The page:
Pope Urges Sicilians to Fight Mafia
The Mafia dumped a lamb with its throat slit on the doorstep of a prison chaplain Saturday in a macabre, sneering challenge to visiting Pope John Paul II and the moral authority of the Roman Catholic Church in mob-racked Sicily.
“You’ll end up the same way,” read a note left with the lamb at anti-Mafia priest Gino Sacchetti’s home in Termini Imerese on the road between Catania and Palermo, the Sicilian capital.
Italian television viewers learned of the slaughtered lamb--a classic Mafia warning--as John Paul tended his flock at a large outdoor Mass here where he urged Sicilians to confront adversity with “Christian courage” and blessed the memory of a Sicilian priest slain last year.
Making his fourth visit to the island where the Mafia was born, the 74-year-old Pope repeatedly attacked organized crime, telling Sicilians they must demonstrate strength, action and unity to confront it. Silence, he warned, amounts to complicity. “Catania, rise up and cloak yourself in light and justice,” he urged upon his arrival Friday night.
In a round of appearances on the second day of a three-day Sicilian visit, John Paul was strong-voiced and high-spirited. He used a cane but did not appear overly troubled by a sore right leg still mending after a break April 29.
The Pope told a crowd of enthusiastic young people at a soccer stadium that it is their responsibility to bring Christian virtues to bear in the interests of a healthier society.
“When the new generations bring these fruits, corruption is defeated, violence is defeated, the Mafia is defeated,” he said.
Catania, a port and agricultural center in the shadow of Mt. Etna, suffers like the rest of Sicily from the vicissitudes of organized crime, its bishop told the Pope.
“These range from extortion rackets to Mafia violence to organized and petty crime, narco-trafficking . . . and the vampire-like behavior of the loan sharks,” said Bishop Luigi Bonmarito.
In a powerful message to inmates at a home for juvenile offenders, the Pope said there is “a strong yearning in Sicily to be redeemed and liberated,” particularly from “the powers of the Mafia and other dark forces.”
“Those responsible for violence and arrogance stained by human blood will have to respond before the justice of God,” he said in a message to the young prisoners. “Never must you surrender to the mortifying offensive of evil. Never must you allow yourself to be caught up in the spiral of hate which robs joy from life and closes the heart to hope and love.”
A grass-roots anti-Mafia movement has been growing across Sicily since the killings in 1992 of anti-Mafia judges Giovanni Falcone and Paolo Borsellino. Mafia members accused of Borsellino’s murder are on trial, and Falcone’s alleged killers go to court early next year.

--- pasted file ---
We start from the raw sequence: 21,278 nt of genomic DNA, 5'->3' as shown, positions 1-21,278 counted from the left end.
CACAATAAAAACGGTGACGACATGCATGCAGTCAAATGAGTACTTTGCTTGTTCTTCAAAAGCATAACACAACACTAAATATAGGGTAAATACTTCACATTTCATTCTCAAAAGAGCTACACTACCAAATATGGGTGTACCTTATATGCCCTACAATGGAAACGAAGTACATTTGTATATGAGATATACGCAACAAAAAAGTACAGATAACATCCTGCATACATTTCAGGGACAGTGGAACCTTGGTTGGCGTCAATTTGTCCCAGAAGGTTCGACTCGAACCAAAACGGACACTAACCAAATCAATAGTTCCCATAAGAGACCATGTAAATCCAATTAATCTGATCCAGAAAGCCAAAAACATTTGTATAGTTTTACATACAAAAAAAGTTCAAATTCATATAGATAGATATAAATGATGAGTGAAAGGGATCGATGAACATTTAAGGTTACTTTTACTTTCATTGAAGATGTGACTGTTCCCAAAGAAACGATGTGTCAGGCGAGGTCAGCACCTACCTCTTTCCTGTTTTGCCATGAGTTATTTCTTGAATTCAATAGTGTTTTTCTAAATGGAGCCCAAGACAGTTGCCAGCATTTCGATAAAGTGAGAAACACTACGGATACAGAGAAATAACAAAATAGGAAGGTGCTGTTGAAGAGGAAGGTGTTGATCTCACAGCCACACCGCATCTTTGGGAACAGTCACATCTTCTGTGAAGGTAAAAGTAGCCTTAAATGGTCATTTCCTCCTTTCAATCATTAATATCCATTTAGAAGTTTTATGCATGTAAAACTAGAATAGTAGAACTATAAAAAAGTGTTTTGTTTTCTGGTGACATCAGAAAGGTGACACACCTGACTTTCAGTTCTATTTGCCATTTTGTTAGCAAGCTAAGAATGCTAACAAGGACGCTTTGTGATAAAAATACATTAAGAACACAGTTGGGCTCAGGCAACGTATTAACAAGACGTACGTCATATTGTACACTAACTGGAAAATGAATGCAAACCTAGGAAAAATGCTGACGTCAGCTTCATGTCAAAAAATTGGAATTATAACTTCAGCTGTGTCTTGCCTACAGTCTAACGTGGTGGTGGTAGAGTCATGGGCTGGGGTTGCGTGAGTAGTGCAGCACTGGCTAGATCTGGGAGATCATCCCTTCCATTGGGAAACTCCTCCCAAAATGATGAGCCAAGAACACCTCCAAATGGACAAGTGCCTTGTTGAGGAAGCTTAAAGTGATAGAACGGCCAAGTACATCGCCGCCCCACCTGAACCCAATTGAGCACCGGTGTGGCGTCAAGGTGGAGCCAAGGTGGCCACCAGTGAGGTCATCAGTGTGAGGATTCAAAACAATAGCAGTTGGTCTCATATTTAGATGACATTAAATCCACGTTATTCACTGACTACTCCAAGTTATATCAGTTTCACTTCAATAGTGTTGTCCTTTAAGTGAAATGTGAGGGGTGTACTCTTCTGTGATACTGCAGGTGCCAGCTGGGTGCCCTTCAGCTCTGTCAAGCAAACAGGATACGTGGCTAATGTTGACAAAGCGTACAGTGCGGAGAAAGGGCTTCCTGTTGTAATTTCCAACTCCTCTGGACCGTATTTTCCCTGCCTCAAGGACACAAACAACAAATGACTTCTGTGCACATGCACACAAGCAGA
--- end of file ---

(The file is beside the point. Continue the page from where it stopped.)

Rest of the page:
In the flux, the Sicilian church, led by parish priests, has emerged as a leading force against a Mafia that has killed more than lambs.
“I am thinking of Father Giuseppe Puglisi, courageous witness to the truth of the Gospel,” the Pope said at a morning Mass whose worshipers included the mother and sister of Judge Borsellino, killed by a car bomb in 1992.
Puglisi, 56, was executed by a gunman in the Palermo slum of Brancaccio in September, 1993, “a victim of hatred and violence,” John Paul said.
Sacchetti, the priest who was threatened Saturday, is a 55-year-old prison chaplain and runs a drug-rehabilitation clinic. His car was burned in September.
“The church is a target because of the difference between what it teaches and the culture of death that belongs to these people,” Palermo Cardinal Salvatore Pappalardo told reporters when asked about the slaughtered lamb.
Despite unprecedented police successes since the killings of the judges, organized crime remains a cloying, deep-rooted fact of life in Sicily. Its leaders do not take affronts lightly.
On his last visit to Sicily, in May, 1993, John Paul scrapped the prepared text of a speech in Agrigento to deliver a powerful, emotional appeal to the church to stand up to the Mafia.
That summer, bombs damaged two churches in Rome, including the basilica of St. John Lateran, which is the Pope’s titular church in his role as bishop of Rome.
When Puglisi was slain last year, some church sources speculated that it may have been mob bosses’ way of repaying the insult the Pope had dealt them in Agrigento.
As the Pope embarked for Sicily on Friday on his first trip since canceling a visit to the United States last month, Prime Minister Silvio Berlusconi told the Parliament that he would extend the mandate of 7,000 Italian army troops who reinforce police in Sicily as an anti-Mafia measure.
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